For 160 years, the pianos made by Steinway & Sons have been considered the finest in the world. So when hedge fund billionaire John Paulson recently bought the company, it struck fear in the hearts of musicians: Would the famously handcrafted pianos be changed, for the sake of efficiency? Paulson, who owns several Steinways himself, says nothing will change.
Country music singer and songwriter Ray Price died Monday at the age of 87 at his ranch in Texas. Price was a Grammy Award Winner and who had more than 100 country hits in his decades-long career. A 1996 Country Music Hall of Fame inductee, he was credited with pioneering a shuffle beat and walking bass line that became standard in Texas dance halls.
The Steep Canyon Rangers appear on Mountain Stage, recorded live at the Culture Center Theater in Charleston, W.V. One of the fastest-rising bands in bluegrass, the group earned both critical and popular praise for its work in support of comedian and banjo wizard Steve Martin. The Rangers-Martin collaboration Rare Bird Alert was nominated for a Grammy, and the group followed it with Nobody Knows You, which took home 2013's Grammy for Best Bluegrass Album.
This week's pick for World Cafe: Next is Chicago guitarist Ryley Walker. The singer-songwriter recently released a psych-folk EP titled The West Wind, which features swirling guitars and jazzy excursions that are easy to get lost in.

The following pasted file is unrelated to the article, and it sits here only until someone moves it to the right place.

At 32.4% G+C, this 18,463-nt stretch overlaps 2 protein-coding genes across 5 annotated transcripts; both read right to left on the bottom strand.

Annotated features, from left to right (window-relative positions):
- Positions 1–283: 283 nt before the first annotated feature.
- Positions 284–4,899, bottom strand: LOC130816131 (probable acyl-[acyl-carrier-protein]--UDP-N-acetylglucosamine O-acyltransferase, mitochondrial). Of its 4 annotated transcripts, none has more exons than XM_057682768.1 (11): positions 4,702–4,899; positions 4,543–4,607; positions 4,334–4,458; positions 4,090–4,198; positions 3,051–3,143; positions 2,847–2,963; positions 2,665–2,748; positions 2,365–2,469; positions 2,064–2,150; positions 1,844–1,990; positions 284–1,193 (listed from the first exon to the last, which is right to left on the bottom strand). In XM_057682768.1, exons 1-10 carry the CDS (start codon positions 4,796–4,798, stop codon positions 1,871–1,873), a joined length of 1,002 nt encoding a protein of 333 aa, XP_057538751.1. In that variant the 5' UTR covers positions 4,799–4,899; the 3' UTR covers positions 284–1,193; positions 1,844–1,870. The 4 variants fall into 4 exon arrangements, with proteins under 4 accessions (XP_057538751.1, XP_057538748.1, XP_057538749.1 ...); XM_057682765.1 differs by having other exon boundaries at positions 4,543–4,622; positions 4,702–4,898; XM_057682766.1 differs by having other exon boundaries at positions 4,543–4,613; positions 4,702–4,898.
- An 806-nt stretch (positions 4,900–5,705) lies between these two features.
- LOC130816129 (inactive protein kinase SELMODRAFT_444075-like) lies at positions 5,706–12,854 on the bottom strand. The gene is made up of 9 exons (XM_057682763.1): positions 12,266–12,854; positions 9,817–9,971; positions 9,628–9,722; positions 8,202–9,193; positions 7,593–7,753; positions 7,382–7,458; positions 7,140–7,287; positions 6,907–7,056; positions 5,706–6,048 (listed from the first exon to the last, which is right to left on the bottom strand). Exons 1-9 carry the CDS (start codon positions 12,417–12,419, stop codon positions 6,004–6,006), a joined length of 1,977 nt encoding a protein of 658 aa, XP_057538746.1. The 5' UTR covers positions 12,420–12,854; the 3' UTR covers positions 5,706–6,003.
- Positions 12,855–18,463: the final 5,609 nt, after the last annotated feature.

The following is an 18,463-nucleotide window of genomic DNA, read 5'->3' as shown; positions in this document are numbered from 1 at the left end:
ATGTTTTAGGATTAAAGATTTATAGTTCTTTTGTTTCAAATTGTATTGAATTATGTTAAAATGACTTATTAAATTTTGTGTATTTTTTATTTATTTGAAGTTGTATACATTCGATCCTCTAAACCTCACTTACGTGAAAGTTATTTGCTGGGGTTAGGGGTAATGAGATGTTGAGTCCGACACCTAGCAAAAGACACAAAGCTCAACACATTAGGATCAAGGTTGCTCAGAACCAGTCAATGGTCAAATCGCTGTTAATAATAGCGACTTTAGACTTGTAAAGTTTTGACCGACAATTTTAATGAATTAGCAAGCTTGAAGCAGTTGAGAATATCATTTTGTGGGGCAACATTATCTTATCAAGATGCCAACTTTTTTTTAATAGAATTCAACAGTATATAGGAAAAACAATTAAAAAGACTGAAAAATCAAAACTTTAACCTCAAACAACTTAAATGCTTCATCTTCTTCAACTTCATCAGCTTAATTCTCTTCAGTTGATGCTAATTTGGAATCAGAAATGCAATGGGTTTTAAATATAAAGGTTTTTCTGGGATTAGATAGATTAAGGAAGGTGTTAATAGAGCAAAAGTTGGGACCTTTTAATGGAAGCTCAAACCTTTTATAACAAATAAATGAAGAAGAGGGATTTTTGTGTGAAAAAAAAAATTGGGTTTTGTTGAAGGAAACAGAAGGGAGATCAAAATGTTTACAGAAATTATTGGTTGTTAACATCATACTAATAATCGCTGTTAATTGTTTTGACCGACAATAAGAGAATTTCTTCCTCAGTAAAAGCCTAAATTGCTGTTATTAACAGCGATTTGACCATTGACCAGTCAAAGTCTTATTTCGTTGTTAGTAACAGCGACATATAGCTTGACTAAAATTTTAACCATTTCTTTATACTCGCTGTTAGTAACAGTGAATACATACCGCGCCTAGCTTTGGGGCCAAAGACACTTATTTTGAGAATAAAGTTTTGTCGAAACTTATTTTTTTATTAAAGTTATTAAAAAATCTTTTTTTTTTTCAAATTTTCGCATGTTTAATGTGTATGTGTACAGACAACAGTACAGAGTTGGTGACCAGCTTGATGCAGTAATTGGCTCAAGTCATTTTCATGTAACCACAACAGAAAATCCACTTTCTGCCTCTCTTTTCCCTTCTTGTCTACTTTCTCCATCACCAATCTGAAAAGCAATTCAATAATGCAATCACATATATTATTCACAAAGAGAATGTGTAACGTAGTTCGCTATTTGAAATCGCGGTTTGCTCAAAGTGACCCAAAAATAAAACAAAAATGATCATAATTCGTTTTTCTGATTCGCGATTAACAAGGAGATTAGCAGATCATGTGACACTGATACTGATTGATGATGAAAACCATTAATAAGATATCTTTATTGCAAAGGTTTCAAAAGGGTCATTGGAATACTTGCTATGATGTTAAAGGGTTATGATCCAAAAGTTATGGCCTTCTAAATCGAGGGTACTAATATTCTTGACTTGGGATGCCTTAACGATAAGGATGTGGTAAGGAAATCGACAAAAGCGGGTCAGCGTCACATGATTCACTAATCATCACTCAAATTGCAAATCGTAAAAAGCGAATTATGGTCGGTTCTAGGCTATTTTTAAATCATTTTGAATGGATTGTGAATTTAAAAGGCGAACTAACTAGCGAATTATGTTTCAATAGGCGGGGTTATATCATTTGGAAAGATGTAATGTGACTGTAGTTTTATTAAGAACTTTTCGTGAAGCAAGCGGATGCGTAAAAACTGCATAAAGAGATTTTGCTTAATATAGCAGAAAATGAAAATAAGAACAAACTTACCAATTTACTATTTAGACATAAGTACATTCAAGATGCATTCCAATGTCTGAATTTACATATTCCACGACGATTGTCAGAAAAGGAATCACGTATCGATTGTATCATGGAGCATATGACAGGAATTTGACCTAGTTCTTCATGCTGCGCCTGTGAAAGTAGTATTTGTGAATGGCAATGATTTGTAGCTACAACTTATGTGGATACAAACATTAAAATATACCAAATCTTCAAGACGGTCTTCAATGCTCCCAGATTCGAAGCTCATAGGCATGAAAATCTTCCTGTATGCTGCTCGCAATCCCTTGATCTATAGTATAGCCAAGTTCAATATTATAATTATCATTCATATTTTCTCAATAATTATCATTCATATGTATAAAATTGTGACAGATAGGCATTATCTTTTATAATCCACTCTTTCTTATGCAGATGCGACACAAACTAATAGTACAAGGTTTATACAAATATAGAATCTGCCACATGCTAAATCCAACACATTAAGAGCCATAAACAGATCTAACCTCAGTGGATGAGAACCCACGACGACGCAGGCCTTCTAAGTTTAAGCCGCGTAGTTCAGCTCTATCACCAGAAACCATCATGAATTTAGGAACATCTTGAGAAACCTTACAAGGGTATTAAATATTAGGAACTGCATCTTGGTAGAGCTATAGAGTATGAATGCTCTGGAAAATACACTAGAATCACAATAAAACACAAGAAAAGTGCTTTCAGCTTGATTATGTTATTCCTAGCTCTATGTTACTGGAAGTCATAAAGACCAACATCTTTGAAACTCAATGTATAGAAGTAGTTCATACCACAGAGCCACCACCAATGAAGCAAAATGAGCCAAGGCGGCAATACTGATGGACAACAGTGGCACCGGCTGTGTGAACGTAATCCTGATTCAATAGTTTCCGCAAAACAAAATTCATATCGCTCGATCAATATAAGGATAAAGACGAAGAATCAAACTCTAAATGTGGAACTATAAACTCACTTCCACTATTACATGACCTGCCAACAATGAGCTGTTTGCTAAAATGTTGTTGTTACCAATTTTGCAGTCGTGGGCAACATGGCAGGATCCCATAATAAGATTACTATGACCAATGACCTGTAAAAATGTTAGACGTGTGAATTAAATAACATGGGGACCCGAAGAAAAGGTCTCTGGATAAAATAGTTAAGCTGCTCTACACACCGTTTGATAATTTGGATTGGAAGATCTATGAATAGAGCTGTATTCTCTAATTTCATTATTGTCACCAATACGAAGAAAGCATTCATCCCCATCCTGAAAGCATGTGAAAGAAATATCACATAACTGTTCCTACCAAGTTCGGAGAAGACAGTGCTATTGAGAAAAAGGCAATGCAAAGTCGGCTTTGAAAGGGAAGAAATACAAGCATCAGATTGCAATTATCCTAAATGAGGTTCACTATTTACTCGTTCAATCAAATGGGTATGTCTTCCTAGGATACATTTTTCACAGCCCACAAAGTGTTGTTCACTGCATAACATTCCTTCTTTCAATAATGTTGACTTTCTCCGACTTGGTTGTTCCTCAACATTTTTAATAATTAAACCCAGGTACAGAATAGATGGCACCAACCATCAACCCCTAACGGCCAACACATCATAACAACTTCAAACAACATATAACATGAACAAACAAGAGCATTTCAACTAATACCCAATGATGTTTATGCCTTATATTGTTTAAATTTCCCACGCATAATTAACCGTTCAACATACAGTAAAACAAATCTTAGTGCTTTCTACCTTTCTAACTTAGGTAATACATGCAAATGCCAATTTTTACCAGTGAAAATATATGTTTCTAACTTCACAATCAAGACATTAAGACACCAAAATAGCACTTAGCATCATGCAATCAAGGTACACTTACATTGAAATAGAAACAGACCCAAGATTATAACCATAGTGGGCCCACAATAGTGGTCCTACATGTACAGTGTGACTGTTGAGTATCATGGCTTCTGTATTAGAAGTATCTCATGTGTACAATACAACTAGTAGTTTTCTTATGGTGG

For decades, Jimmy Amadie played solely in his home, heard only by his students when he'd play for them during lessons. His performing career was derailed because of severe hand problems. But later in life, he achieved some fame for his albums â and for the story of what he'd had to overcome to make it possible for him to record. Amadie died of lung cancer on Dec. 10. He was 76.
A half-century on, La La Brooks still sings about boys and girls falling in love. At an age when other veterans of first-generation rock movements are thinking about retirement or oldies tours, Brooks has come up with a fresh, energetic collection that doesn't deny her past, but also refuses to succumb to mere nostalgia.
La Santa Cecilia spreads joy every time its members plug in to do a show. They do it one dance step at a time, with cumbias, corridos, elegant mambos and plain old rock 'n' roll.
I first saw La Santa Cecilia perform in an Austin, Texas, parking lot about five years ago. As all great bands do, it showcased an It Factor that has only intensified as the L.A.-based, Mexican-American group works tirelessly to perfect its musical vision.
This is FRESH AIR. With so much contention in air around holiday get-togethers, jazz critic Ken Whitehead wonders if music might help bring together folks with opposing views. He has some listening and viewing recommendations for seasonal dinners.